Lakeland Trails Hawkshead 2019
It seems strange to think that just three years ago I’d never taken part in a race. I was in training for the London Marathon, in a distinctly inadequate manner, and a friend asked me if I’d be interested in running in a trail race in the Lake District a couple of weeks afterwards.
That first trail race was the Lakeland Trails event at Staveley and I’ve not looked back since in my love for trail running or the Lake District. These runs have a special place in my heart - there’s a great atmosphere, a variety of events and fantastic scenery.
Trying to keep the pace on a tough day at Hawkshead
Saturday was my first time at the Hawkshead event and I’d entered the 16km challenge. I started strongly enough and tagged onto the two front runners for a quick first kilometre or so. The route leads around the edge of Hawkshead, starting to climb steeply in the second kilometre, and it was at this point that I first realised I didn’t have anything in my legs.
I dug deep and tried to maintain some pace in the climb, having a brief chat with another runner as he overtook but try as I might I couldn’t shake the feeling that my legs were weighed down by the ghosts of the Coledale Horseshoe last weekend.
These runs have a special place in my heart - there’s a great atmosphere, a variety of events and fantastic scenery.
As my confidence drained away, my senses heightened – the sound of runners fifty yards or more behind reverberated in my mind with a steady, metronomic, thudding. I dropped to ninth and thought I could possibly cling on but the second wind never came.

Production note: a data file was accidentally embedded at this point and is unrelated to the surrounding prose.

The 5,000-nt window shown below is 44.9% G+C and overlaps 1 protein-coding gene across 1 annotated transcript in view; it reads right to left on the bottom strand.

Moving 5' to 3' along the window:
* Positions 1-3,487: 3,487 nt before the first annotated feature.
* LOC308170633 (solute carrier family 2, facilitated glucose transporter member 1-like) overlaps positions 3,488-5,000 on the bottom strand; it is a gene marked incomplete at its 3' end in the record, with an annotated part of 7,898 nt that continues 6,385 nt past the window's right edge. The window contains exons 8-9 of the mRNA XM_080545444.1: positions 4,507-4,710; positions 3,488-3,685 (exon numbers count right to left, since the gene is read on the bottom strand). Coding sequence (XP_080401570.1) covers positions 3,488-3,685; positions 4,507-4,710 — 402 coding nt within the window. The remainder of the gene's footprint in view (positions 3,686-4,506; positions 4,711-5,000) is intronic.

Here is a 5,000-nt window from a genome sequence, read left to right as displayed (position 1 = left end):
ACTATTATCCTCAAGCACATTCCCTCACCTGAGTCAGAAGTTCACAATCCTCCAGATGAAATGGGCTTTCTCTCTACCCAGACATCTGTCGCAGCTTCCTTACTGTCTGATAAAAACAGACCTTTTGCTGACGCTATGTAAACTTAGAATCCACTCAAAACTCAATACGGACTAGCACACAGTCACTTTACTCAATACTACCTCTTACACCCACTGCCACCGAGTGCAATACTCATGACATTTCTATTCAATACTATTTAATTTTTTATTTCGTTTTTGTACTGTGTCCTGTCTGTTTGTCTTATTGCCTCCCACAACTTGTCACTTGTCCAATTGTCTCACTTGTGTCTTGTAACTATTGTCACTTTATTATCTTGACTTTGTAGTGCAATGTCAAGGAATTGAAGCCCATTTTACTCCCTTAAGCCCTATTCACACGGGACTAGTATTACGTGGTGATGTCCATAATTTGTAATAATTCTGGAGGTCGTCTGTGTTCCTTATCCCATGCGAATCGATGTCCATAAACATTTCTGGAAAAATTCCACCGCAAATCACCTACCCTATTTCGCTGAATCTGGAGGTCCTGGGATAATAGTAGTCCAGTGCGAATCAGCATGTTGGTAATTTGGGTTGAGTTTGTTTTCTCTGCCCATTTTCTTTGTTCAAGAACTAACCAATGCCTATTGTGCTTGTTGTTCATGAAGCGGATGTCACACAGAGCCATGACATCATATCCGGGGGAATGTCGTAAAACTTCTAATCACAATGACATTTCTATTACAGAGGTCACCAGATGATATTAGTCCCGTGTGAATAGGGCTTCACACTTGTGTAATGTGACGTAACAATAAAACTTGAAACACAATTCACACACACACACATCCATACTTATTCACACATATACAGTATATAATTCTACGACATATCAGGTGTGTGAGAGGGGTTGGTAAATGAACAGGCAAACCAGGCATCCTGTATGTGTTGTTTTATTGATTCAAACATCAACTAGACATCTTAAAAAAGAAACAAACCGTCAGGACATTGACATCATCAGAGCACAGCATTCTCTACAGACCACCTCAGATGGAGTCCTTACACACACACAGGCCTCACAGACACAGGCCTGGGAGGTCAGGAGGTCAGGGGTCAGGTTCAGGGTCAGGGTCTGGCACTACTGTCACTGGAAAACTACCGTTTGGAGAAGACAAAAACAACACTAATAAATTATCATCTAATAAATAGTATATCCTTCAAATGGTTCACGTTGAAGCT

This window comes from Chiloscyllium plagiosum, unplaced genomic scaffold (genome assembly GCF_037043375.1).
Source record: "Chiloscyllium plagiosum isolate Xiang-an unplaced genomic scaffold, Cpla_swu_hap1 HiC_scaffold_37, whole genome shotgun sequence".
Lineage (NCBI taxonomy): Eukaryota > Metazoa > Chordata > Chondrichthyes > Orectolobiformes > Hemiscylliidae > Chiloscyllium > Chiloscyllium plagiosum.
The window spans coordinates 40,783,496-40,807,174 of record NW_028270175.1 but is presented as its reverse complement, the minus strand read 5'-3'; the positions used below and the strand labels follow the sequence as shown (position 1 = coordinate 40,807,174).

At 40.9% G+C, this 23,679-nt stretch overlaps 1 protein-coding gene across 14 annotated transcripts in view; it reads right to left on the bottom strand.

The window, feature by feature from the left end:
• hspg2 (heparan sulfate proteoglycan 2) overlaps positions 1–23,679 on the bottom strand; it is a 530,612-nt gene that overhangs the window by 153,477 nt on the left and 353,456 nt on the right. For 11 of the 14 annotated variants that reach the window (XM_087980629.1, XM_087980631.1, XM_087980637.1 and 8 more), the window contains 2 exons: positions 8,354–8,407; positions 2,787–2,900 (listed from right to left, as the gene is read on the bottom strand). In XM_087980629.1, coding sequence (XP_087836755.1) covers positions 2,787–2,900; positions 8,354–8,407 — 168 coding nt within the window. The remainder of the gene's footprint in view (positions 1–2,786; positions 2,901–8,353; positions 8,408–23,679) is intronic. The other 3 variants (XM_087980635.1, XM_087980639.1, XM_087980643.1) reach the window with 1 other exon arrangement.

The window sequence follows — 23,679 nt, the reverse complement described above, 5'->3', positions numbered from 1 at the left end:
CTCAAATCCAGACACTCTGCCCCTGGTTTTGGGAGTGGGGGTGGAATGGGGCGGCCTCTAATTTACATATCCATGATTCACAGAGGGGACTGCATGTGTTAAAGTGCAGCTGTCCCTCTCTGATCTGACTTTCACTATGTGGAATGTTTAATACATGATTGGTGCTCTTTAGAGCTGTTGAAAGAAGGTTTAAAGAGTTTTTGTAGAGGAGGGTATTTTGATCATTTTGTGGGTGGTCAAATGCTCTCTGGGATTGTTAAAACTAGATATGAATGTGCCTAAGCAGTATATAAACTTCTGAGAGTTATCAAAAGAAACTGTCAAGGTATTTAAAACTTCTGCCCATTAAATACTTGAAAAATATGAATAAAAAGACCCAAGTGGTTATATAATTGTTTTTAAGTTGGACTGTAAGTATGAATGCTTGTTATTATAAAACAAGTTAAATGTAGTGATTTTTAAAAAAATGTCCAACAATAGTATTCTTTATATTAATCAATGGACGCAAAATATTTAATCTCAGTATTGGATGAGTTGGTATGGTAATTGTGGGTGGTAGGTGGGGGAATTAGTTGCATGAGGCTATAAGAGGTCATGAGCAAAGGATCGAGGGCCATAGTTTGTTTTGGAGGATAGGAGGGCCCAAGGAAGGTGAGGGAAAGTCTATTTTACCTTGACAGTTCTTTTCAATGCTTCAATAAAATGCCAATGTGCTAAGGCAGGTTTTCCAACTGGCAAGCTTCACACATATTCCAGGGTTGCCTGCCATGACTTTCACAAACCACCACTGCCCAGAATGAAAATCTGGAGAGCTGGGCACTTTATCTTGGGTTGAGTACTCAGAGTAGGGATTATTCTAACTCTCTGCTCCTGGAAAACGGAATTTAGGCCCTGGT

After an undulating section the course drops down and passes the Cuckoo Brow Inn in Far Sawrey. There’s a tight left that sends you up another hill towards the half way point. I’d almost been reduced to a walk when we approached a gate and a marshal shouted, ‘fourteenth, steep and rocky downhill’.
For a moment something akin to hope flickered through my mind; if others took the marshal’s warning as a note of caution, I’d take it as an invitation to the party. I threw myself into the downhill with all of the recklessness I could find and every ounce of energy I had left.
The great Emil Zatopek once said that when you feel like you can’t sustain your pace anymore you should speed up. The downhill provided space to do just that, leaping from rock to rock and overtaking a couple of the guys in front. It was by far the most exhilarating part of an otherwise tough run.
The great Emil Zatopek once said that when you feel like you can’t sustain your pace anymore you should speed up.
Things flatten out for a short while along the shore of Lake Windermere, with boats bobbing on the current like a scene from a postcard, before another left turn and a sign indicates that you’re about to start the coffin trail.
The coffin trail is a couple of kilometres in length and two hundred metres of elevation gain and boy, do you feel it. The ground at the start of the climb is pretty rough and keeping any kind of pace up on tired legs was a tough ask. A few more optimistic runners chirped that we were near the top - but the regular signposts indicated we weren’t even half way.
I was soon passed by the runners I’d gained on during the downhill and then several more. On a good day I know I could have done the climb a lot quicker but tired legs and mental fatigue were a combination I just couldn’t fight through on the day.
Just over the top of the climb were a group of spectators screaming motivation as though they were at the Olympics and it gave enough of a boost to carry me to the final downhill section and get going. As we headed back down toward the village the competitors in the next event made their way up the hill in the other direction.
A flat last kilometre took us to the finish line, where in true Lakeland Trails fashion almost every competitor was cheered through by name.
Overall it was a grim and frustrating performance but a wonderful event, I look forward to coming back in future with more life in my legs.
Thanks to Paul Mitchell at Wildman Media for the photo